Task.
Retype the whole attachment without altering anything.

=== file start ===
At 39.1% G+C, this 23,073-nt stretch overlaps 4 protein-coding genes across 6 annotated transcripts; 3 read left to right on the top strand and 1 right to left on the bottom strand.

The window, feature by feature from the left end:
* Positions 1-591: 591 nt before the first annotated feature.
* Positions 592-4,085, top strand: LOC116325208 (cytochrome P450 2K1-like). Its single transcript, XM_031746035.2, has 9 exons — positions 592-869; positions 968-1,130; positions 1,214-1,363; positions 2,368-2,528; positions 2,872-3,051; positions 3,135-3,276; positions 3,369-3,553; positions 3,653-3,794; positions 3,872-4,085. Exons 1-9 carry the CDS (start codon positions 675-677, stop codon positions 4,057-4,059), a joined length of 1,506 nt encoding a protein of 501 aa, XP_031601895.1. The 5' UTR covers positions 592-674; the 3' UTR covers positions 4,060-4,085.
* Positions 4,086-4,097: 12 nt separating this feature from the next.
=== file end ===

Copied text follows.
At 39.1% G+C, this 23,073-nt stretch overlaps 4 protein-coding genes across 6 annotated transcripts; 3 read left to right on the top strand and 1 right to left on the bottom strand.

The window, feature by feature from the left end:
* Positions 1-591: 591 nt before the first annotated feature.
* Positions 592-4,085, top strand: LOC116325208 (cytochrome P450 2K1-like). Its single transcript, XM_031746035.2, has 9 exons — positions 592-869; positions 968-1,130; positions 1,214-1,363; positions 2,368-2,528; positions 2,872-3,051; positions 3,135-3,276; positions 3,369-3,553; positions 3,653-3,794; positions 3,872-4,085. Exons 1-9 carry the CDS (start codon positions 675-677, stop codon positions 4,057-4,059), a joined length of 1,506 nt encoding a protein of 501 aa, XP_031601895.1. The 5' UTR covers positions 592-674; the 3' UTR covers positions 4,060-4,085.
* Positions 4,086-4,097: 12 nt separating this feature from the next.